The Weather Project: Sensing and Observing

A source of inspiration for LYS is the Danish/Icelandic contemporary artist, Olafur Eliasson. He works in the cross-field of art and science and uses both artificial and natural light in his installations. Especially two aspects of Eliasson’s work is interesting in the eyes of LYS; One, is the fact that his work exists in the perception of the observer. He describes this experience, the moment of observing, as ‘seeing yourself sensing’. The other aspect is the use of the properties of light as a material.  

A specific example of these aspects is the installation, The Weather Project, made for the Turbine Hall of Tate Modern London in 2003. The artwork was a representation of the sun and sky that was dominating the entirety of the exposition space. He created a giant semi-circular form made up of hundreds of mono-frequency lamps. The arc was repeated in a mirror overhead which produced a sphere of radiance linking the physical space with the reflection. Typically used in street lighting, mono-frequency lamps emit light at such a narrow frequency that colours other than yellow and black become invisible. This effect transformed the visual field around the sun into a massive landscape.  

“The weather project tells of the climate and of its social effects, in the context of a museum, Tate Modern, which is located at the heart of a large post-industrial City. In Eliasson’s view, the weather acts as ‘nature’ in the urban context, for, even though it is possible to control the climate inside buildings, it remains out of human control and can never be forecast with certainty. By introducing ‘natural’ phenomena into a cultivated setting, be it a city street or an art gallery, Olafur Eliasson encourages the viewer to reflect upon his understanding and perception of the physical world that surrounds them.” Marcella Beccaria. ‘O E, Olafur Eliasson’. (London: Tate Publishing, 2013)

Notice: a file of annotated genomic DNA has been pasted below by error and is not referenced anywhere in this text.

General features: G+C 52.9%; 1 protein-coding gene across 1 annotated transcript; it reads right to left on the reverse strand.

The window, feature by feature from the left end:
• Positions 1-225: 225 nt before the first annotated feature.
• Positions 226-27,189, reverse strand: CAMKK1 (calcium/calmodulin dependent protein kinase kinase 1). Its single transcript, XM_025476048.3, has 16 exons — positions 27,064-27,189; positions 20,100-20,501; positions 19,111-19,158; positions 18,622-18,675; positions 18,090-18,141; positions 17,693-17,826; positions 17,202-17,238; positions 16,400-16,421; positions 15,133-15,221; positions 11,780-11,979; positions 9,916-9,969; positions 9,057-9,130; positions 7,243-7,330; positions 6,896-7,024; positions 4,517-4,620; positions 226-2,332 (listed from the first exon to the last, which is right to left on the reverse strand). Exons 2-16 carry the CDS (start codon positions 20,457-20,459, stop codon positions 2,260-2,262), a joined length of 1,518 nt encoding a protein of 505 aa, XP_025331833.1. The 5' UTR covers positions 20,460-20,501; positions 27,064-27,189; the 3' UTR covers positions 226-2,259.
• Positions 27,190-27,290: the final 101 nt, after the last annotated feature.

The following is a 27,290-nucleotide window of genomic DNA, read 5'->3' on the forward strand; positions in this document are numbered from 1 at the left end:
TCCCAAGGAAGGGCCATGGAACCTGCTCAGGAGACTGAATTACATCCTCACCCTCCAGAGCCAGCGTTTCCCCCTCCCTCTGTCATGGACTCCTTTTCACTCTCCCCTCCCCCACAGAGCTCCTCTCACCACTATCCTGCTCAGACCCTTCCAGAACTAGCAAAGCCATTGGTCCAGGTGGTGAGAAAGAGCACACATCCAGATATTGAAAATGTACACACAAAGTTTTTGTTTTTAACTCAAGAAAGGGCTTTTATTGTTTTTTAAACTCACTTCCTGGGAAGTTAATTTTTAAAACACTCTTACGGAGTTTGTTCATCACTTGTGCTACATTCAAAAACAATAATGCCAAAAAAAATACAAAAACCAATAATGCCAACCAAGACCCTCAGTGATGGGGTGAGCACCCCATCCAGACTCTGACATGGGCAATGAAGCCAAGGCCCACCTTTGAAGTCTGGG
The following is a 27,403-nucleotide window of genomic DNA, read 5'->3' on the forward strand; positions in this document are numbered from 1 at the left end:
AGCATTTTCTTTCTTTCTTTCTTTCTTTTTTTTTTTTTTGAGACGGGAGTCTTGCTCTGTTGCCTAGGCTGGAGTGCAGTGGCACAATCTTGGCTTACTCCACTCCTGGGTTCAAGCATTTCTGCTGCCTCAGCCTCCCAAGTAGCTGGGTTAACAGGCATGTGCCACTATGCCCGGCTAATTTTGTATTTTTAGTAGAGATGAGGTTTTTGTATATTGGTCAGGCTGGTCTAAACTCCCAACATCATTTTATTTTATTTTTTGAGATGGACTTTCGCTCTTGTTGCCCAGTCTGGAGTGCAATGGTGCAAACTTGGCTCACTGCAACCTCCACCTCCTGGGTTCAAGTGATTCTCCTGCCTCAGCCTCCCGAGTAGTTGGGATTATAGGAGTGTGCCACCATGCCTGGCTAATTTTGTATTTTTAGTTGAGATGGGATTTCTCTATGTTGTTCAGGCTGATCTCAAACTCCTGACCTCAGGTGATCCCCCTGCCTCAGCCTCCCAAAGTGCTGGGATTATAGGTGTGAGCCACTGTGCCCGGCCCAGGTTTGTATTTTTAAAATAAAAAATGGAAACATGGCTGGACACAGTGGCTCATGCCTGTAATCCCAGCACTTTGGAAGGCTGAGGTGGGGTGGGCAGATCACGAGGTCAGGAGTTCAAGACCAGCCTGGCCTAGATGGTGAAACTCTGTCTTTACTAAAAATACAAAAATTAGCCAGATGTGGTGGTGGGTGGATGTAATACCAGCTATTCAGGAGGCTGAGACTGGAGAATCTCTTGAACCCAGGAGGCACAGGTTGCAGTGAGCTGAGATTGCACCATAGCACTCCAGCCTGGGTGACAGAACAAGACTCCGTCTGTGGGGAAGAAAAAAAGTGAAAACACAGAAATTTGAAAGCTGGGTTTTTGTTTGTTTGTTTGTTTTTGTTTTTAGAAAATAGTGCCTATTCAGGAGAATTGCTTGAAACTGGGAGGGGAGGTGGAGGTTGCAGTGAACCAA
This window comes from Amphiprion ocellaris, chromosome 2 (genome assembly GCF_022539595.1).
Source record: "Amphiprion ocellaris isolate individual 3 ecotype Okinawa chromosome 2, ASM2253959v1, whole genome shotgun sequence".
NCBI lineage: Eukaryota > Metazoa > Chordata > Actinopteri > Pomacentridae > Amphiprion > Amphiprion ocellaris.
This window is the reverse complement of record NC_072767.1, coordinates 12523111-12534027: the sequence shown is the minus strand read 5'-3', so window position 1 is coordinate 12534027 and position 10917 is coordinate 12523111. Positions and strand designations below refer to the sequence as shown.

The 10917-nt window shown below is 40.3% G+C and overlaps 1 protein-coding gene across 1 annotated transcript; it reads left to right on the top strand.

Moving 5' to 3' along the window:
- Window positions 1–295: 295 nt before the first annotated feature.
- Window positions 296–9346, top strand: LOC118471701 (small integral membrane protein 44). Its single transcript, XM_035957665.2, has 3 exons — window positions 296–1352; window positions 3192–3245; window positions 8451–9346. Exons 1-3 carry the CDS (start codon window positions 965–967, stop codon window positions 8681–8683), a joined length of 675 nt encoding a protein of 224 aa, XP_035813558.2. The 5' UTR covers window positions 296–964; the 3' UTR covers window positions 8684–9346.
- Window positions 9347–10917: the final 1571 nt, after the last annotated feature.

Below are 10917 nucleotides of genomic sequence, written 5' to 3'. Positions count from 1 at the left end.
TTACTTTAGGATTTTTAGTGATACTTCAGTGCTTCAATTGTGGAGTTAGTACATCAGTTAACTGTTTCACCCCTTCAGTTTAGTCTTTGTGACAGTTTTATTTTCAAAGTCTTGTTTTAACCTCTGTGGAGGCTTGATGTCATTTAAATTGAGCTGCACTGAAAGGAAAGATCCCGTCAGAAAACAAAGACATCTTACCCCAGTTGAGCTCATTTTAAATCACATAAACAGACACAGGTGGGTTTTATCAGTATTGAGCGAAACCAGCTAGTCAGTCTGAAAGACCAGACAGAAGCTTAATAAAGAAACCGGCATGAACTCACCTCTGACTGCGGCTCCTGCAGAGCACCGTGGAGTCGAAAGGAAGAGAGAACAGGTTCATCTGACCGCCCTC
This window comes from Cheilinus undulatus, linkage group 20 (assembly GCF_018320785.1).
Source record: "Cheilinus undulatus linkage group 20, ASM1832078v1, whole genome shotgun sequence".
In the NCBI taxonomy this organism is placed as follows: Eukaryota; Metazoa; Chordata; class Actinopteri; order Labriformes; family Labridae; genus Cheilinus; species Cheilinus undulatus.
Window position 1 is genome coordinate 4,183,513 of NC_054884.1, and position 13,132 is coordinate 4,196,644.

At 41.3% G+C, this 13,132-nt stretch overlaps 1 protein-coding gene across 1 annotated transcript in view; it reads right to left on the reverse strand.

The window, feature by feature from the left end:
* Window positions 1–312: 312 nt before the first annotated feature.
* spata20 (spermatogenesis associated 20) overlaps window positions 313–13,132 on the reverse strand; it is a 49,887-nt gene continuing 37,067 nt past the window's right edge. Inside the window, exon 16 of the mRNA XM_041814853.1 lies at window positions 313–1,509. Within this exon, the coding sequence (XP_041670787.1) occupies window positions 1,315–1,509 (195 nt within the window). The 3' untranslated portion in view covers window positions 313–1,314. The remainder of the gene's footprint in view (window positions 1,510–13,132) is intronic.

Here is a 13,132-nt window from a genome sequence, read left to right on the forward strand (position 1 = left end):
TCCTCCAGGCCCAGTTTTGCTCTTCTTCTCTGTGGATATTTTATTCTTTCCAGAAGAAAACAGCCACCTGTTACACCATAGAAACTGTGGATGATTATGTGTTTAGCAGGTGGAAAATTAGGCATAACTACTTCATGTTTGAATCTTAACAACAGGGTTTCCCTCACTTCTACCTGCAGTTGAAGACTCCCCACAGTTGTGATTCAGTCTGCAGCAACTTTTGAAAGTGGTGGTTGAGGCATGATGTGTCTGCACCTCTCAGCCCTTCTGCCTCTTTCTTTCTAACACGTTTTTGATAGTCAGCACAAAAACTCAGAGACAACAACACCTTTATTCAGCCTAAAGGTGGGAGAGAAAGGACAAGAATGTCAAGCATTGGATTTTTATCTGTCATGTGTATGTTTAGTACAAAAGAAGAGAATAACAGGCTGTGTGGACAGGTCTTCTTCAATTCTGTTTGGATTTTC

Eliasson’s artwork raises the question, “Have we stopped trusting nature and our senses?” In relation to light exposure, perhaps, we have become too dependent on artificial light and the price we pay is health-related problems. When reflecting upon the invention of artificial light, the benefits are that it allows us to stay awake and be active after sundown and inside buildings. Which is useful, however, the fact that natural light changes colour and intensity throughout the day has not been taken into consideration. This means that we find ourselves in modern urban societies spending almost 90% of our time indoors illuminated by artificial light that is static. We receive the same colour and intensity throughout the day.   Olafur Eliasson is reminding us to sense and allowing us to reflect upon the physical world around us.  

LYS is then asking the question: What are the physiological and behavioural changes occurring from different intensities and wavelengths of artificial light, and how can we design a device to sensitise humans to these changes?